Give Them Grace ~ Chapters 2-4

As you know I have been reading Give Them Grace: Dazzling Your Kids with the Love of Jesus by Elyse M. Fitzpatrick and Jessica Thompson in the Family Discipleship Facebook group. If you missed the discussion of the foreword, intro, and chapter one, you can find that here. I’d love to hear your thoughts if you are reading along. If you care to join us this is the schedule we’re following in the group. Although as you can see I am a bit behind. No pressure though; join in as you can and where you can~

We'll be discussing Give Them Grace May-July 2015. Here's the schedule!
In Chapter Two, these ladies talk about How to Raise Good Kids.. this was so very revealing, and difficult, for me.  Fitzpatrick and Thompson discuss here the difference between goodness and righteousness. And what a huge difference there is.  But how many times are we tempted to tell our kids they are “good” or that they need to be “good”? How often do we shower them with praise? Yet if we are honest with them and ourselves, apart from Christ, there is no good thing to be found in any one of us. Romans 3:9-13 (KJV) says:

 What then? are we better than they? No, in no wise: for we have before proved both Jews and Gentiles, that they are all under sin;

 As it is written, There is none righteous, no, not one:

There is none that understandeth, there is none that seeketh after God.

They are all gone out of the way, they are together become unprofitable; there is none that doeth good, no, not one.

Their throat is an open sepulchre; with their tongues they have used deceit; the poison of asps is under their lips:

And then in Mark 10:18 Jesus says:

” Why callest thou me good? there is none good but one, that is, God.”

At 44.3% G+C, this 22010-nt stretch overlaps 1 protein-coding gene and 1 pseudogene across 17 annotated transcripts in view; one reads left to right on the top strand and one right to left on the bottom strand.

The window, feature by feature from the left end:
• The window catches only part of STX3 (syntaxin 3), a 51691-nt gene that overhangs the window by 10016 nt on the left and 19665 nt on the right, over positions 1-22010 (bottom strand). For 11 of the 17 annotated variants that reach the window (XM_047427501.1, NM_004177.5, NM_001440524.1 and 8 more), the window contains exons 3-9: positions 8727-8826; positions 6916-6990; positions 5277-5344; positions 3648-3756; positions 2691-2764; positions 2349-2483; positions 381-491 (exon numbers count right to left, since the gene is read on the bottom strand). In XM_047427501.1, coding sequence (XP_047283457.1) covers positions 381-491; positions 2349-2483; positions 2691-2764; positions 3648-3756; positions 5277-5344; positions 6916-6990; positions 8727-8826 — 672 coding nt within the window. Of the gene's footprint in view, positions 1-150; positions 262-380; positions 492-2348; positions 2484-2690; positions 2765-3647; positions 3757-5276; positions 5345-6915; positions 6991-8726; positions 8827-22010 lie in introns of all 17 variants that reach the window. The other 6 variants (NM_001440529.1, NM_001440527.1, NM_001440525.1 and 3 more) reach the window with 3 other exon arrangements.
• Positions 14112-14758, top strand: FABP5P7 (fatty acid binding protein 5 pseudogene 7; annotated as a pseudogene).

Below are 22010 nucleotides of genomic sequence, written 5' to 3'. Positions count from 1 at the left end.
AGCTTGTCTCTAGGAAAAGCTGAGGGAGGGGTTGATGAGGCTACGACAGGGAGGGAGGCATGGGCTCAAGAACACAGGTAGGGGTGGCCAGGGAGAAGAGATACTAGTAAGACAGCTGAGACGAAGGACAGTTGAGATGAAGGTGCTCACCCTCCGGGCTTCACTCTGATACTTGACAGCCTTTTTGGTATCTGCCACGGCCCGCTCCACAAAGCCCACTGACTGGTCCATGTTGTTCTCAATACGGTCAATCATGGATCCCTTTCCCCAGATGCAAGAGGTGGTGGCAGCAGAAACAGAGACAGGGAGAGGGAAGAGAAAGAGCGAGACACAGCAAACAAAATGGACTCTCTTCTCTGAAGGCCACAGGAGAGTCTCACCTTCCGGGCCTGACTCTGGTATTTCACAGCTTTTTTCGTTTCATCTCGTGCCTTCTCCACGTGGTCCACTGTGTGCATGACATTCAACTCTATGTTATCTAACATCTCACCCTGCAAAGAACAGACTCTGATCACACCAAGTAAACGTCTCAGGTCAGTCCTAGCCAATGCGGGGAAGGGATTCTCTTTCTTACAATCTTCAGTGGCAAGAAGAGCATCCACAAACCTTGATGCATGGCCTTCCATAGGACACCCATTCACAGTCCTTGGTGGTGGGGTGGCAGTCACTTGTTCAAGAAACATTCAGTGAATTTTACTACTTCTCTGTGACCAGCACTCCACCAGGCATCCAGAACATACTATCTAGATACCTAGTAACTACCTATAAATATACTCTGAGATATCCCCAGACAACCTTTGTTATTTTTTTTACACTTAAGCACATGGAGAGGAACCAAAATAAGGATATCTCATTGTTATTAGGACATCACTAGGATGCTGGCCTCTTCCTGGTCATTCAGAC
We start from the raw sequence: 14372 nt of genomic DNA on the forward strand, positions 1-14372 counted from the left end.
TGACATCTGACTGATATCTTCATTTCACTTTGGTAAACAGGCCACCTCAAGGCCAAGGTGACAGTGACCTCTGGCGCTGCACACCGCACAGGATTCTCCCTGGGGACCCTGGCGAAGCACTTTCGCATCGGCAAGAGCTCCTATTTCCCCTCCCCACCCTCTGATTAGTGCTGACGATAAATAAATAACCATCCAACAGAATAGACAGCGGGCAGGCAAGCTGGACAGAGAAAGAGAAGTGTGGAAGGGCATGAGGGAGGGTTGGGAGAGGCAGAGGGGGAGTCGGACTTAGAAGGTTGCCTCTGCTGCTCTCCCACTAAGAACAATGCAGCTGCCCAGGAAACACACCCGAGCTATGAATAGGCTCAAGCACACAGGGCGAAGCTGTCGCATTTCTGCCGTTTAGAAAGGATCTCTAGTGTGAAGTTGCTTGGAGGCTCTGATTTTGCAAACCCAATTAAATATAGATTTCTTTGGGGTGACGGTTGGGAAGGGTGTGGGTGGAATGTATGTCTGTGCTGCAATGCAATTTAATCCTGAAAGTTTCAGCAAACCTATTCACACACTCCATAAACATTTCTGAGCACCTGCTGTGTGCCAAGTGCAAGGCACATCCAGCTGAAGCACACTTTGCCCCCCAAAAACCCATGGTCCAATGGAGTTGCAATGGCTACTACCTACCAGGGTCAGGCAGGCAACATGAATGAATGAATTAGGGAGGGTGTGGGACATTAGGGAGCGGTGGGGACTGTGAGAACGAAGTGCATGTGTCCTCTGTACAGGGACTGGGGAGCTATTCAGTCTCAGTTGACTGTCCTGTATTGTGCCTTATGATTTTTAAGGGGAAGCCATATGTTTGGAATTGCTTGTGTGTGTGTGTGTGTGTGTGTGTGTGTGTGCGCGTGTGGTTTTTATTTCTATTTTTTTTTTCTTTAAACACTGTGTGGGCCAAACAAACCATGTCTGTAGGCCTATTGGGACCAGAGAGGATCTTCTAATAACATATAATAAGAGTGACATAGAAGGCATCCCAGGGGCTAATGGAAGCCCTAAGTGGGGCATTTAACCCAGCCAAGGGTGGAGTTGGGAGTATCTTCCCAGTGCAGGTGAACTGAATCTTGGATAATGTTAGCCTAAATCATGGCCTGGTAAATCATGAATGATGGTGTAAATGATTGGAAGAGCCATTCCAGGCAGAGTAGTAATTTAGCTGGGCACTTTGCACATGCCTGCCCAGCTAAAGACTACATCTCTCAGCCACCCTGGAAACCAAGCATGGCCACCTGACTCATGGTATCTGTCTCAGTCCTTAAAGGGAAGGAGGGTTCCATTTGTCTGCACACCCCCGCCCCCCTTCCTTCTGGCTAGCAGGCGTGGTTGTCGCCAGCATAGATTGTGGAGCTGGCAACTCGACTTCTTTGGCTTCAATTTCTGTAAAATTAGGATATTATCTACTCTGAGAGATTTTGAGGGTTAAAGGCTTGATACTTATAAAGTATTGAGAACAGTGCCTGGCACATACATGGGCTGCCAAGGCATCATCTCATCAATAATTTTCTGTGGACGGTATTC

Jesus alone is good. Whatever we have, be it finances, home, family, peace, health or righteousness  – it comes from Christ alone. It is through Him alone that we have our salvation. If we praise our kids for being “good”, are we not then giving them a false sense of righteousness? —What can we do to encourage and inspire them to do well, without giving them the impression that it is them alone who can do “good”?

Every word we say to (our children) during the day will be shaped by our view of their ability to be good and how to get them there. Every responsible parent wants obedient children. But if we’re confused about their ability to be good, we’ll end up lying to them about their desperate lostness outside of Christ. We’ll tell them they are good and that they can obey God’s law. (Give Them Grace, page 47)

Certainly as I train up my children, I want them to see their need for a Savior.  I want them to know that we can not do any good thing without Him! The truth of the Gospel can be so powerful if we allow His Word to speak for itself. Let us not interpret it or water it down for our children. Let us trust that as He works in their lives they will gain an understanding and love of His Word.  The truth is what sets us free and it shall set them free as well if we trust in Him.

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